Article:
What system fits your style of play the best?

In college I played in a spread no huddle offense that also got into some heavy sets and ran power. In my experience in college I feel I can fit into the style of any team, whether is power, zone, or pass heavy.

What is your biggest strength?

Pass Pro, Technique, Footwork, Football IQ

What is your biggest weakness? 

Smaller school prospect

If I were a GM and gave you a second to sell yourself, what would you say?

Having to play at the FCS level has taught me how to work hard and to prepare the proper way. I have a chip on my shoulder and will do whatever it takes to be the best player I possibly can. I have played against top level talent in the FBS and played really well. I can dominate or hold my own against the best and I have proven it on film. I know I can compete at any level and will work as hard as it takes. The only thing I need is an opportunity and whatever team gives me that opportunity, they won’t regret it.

Growing up, who was your role model?

My role model was my mother. She was a single mom working long shifts to support my sister and I. She always made sure we had everything we needed even if it meant here lacking things. I learned my work ethic from her, and learned that anything is possible if you work hard enough.

Who was your favorite team and player in the NFL and why?

Growing up I have always liked the Seahawks because I am from the Pacific Northwest. But I am a football fan and appreciate every team. My favorite player to watch is JR Sweezy, the right guard for the Seahawks. He was drafted as a d-lineman, then converted to guard, he is under sized and not the strongest guy but gets the job done.

What was the most tragic event that ever happened in your life and how did you overcome it?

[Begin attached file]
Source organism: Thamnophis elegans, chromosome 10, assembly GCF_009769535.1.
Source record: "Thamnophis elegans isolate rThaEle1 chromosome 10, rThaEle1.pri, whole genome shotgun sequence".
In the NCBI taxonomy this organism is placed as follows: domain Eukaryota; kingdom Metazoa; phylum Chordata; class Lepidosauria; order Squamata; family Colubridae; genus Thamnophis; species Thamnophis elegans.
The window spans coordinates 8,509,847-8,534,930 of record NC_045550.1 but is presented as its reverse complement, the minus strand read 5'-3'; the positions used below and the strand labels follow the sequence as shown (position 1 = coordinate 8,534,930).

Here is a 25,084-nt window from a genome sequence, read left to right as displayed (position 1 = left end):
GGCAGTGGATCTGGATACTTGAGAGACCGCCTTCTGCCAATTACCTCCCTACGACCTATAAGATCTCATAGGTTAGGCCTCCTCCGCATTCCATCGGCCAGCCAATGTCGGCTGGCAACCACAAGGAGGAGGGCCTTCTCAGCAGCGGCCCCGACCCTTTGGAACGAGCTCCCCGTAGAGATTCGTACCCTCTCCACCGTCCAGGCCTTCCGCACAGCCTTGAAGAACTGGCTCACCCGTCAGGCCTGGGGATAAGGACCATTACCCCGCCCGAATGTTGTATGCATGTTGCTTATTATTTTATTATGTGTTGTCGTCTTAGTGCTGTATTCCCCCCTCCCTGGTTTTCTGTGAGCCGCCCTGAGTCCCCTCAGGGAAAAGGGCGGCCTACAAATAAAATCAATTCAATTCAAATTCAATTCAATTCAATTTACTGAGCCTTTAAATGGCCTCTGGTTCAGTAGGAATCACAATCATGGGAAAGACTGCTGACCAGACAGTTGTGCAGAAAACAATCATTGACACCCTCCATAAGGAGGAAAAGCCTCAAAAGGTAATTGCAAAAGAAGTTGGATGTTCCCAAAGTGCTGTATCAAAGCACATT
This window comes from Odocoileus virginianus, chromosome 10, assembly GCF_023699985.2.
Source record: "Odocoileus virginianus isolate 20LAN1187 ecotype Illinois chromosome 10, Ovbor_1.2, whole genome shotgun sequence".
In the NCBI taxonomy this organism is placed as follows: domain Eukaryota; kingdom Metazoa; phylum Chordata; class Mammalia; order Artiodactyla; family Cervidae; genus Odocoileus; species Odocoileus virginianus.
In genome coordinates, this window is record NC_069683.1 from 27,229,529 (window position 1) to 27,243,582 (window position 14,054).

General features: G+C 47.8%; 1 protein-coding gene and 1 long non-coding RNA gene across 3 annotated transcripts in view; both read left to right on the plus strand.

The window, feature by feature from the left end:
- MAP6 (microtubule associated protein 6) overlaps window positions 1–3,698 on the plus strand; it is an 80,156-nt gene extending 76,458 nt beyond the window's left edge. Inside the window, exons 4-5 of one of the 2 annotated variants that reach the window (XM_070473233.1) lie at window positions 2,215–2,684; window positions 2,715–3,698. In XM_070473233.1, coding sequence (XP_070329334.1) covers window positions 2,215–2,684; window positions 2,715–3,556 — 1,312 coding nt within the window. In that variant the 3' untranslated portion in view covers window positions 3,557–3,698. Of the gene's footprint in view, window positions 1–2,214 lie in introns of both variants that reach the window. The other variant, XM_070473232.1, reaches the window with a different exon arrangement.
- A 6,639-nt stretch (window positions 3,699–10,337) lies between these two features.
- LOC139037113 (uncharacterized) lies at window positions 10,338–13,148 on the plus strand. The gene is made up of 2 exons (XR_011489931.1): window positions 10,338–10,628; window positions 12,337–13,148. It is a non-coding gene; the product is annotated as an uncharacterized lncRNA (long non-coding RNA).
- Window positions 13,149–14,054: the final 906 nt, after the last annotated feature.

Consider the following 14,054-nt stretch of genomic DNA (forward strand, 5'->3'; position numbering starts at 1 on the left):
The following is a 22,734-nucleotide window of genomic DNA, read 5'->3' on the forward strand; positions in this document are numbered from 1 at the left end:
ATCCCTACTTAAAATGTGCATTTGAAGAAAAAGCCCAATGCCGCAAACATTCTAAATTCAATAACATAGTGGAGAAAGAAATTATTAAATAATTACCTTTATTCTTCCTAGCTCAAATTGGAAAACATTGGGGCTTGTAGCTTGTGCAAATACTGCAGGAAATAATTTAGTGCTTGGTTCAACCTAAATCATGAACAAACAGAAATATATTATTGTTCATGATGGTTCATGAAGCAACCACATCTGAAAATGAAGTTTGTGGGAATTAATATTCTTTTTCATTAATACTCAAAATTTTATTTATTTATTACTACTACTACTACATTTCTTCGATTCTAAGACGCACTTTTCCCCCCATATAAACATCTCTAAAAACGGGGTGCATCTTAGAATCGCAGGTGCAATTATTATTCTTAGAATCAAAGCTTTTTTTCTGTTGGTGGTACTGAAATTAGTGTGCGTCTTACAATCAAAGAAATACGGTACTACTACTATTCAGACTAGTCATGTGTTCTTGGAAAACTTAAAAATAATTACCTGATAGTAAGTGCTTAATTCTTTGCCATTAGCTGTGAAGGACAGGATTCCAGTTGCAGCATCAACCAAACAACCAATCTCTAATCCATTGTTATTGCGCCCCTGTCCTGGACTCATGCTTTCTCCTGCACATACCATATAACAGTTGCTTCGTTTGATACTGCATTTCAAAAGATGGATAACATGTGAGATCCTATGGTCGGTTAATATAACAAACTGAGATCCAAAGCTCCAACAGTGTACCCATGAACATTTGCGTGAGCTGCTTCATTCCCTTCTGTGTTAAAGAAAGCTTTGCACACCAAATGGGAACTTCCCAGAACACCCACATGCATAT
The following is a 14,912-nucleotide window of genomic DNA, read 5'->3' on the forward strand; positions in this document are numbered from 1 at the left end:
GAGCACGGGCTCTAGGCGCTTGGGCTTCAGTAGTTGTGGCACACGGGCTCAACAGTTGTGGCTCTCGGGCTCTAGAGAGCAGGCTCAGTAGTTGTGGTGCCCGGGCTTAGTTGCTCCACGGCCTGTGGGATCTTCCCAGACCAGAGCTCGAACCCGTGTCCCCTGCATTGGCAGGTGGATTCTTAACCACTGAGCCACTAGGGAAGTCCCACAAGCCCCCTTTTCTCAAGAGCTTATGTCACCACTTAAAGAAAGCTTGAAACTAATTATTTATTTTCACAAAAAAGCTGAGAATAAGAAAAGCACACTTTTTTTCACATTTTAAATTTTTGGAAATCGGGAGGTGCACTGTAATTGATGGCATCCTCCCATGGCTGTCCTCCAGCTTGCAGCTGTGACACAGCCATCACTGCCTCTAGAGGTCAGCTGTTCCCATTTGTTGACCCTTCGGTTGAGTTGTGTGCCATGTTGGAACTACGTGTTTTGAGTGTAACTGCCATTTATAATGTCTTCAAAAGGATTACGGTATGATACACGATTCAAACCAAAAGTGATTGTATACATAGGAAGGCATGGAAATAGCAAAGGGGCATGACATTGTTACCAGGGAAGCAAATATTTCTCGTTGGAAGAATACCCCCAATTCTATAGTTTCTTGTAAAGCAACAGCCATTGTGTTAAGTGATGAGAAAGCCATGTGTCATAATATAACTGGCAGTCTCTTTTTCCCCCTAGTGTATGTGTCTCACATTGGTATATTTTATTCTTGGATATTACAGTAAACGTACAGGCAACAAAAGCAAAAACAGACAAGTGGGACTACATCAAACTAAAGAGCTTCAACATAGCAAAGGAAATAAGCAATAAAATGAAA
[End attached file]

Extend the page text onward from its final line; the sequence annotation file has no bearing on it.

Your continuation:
At this point in my life I have been very fortunate to not have and serious injuries, sicknesses, or deaths in my close friends or family. There has not been a real life tragedy that comes to mind when I read this question.

If you were to have dinner with three people dead or alive who would it be?

I would want to sit at dinner with, Obama, Adam Sandler, and Tiger Woods.

With your first paycheck what would you buy?

For my first contract I would have a financial adviser to help me manage my money knowing that the average length of a career isn’t long, and that you make more money on the second contract. However, with my first paycheck I would definitely find someone way to give back to my mother.

NFL Draft Diamonds was created to assist the underdogs playing the sport. We call them diamonds in the rough. My name is Damond Talbot, I have worked extremely hard to help hundreds of small school players over the past several years, and will continue my mission. We have several contributors on this site, and if they contribute their name and contact will be in the piece above. You can email me at nfldraftdiamonds@gmail.com